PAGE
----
ADAMS TWP — There isn't a high school student today who can remember the 9/11 terrorist attacks in New York City, Washington, D.C., and Shanksville.
But 19 years after the fall of the Twin Towers, the crash of United Flight 93 and the deaths of 2,977 people, Americans still remember what happened on Sept. 11, 2001.
Across the country, communities worked around pandemic parameters to commemorate those who died as a direct result of the terrorist attacks.
At Mars Area High School, a group of community volunteers joined forces Thursday to carry on the district's tradition of installing a flag display along Route 228.
“Every year that they've been doing this, it looks so nice,” said Ron Taylor, a volunteer. “We just wanted to make sure (it did again).”
The display, which includes 2,977 6-inch flags planted in the high school's front lawn, last year was organized by students and instructors in the Mars-Pine-Richland JROTC program.
But because of social distancing regulations followed by Mars Area and Pine-Richland school districts, students weren't able to gather last week to once more install the flags.
“Our students are logging into the JROTC course at Pine-Richland virtually this year,” said Lindsay Rosswog, high school principal.
Ron Taylor and his wife, Connie, have grandchildren who attend Mars Area Centennial School.
Connie Taylor contacted the district to ask if local volunteers would be able to plant the flags in place of the JROTC.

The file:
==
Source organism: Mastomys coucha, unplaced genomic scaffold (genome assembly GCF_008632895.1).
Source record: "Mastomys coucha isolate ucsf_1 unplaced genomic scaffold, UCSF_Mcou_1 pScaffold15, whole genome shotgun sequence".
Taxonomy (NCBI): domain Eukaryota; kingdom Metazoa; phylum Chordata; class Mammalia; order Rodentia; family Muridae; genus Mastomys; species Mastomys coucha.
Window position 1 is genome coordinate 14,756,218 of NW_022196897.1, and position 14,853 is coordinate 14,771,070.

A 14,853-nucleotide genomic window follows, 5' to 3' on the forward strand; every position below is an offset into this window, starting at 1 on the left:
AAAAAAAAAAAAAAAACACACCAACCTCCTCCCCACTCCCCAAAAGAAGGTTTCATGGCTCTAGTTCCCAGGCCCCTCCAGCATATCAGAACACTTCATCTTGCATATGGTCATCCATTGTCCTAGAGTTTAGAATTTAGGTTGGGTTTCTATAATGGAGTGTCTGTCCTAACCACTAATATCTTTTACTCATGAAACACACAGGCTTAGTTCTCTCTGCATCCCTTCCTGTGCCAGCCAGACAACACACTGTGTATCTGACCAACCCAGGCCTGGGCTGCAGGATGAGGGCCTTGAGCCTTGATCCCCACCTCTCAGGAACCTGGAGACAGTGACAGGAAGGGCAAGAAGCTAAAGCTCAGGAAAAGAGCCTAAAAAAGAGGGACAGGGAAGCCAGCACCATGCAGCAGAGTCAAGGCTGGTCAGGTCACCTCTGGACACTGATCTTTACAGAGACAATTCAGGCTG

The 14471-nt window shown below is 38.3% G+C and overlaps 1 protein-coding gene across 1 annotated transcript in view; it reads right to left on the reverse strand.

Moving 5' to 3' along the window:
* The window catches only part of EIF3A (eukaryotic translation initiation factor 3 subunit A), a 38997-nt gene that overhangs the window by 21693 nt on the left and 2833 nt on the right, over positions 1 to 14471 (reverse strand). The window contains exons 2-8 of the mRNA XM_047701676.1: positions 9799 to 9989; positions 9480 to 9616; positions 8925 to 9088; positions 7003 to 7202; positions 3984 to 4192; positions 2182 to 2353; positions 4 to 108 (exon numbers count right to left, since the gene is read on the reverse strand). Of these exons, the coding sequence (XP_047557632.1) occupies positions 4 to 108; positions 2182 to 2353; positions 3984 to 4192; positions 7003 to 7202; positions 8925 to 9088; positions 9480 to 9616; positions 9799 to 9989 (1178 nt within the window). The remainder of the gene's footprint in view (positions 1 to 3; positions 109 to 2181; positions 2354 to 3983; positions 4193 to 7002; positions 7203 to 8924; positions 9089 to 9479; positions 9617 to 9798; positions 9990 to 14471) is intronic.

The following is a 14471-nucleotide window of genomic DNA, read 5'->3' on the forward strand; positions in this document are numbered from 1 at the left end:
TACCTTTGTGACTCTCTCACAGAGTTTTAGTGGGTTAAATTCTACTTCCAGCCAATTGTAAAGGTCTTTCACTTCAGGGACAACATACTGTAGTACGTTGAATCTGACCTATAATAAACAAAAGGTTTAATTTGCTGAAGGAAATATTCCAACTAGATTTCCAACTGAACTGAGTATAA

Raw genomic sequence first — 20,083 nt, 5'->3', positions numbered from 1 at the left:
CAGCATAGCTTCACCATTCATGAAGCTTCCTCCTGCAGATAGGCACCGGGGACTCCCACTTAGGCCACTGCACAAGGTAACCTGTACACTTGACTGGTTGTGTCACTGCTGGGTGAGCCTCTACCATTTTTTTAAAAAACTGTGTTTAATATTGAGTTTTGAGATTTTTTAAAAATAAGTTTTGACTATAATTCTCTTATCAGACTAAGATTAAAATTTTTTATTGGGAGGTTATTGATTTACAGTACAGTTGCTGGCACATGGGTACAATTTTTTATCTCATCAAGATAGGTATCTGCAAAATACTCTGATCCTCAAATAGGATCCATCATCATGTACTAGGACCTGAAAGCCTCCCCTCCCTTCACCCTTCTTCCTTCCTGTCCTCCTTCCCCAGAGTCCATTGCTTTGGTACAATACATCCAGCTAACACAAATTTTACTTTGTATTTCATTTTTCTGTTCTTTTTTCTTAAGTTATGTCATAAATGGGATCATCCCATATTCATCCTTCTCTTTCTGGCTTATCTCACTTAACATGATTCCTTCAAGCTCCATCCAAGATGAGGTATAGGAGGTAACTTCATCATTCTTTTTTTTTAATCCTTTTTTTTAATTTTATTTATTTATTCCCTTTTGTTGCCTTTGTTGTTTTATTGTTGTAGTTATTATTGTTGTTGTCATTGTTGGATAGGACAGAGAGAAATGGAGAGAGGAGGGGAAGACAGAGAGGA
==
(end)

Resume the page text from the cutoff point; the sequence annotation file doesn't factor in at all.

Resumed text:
“We were very excited and honored to have a community member reach out and support us in this unusual time,” Rosswog said.
JROTC instructors collaborated with the district to gather the display elements and instructions before passing them on to the Taylors. The volunteers took things from there.
On Thursday morning, the Taylors worked with 15 other “civic-minded” community members spanning three generations to plot and plant the flags.
Finding people who wanted to help was easy, according to the Taylors.
“We could have had many more,” Connie Taylor said. “But we thought that was plenty. (It) worked well.”
Rosswog said she's proud to be part of a supportive community, especially during a difficult and busy time.
She hopes the 9/11 flag display will spark conversation and reflection. The community volunteers have taken up an important torch, according to Rosswog.
“I am so appreciative of their efforts,” Rosswog said. “Especially (for) our students who do not have firsthand knowledge of the 9/11 tragedy.”
For the community members, volunteering a few hours of spare time is worth it if it helps citizens remember what happened 19 years ago.
“Just as the sign says,” Ron Taylor said. “'We'll never forget.'”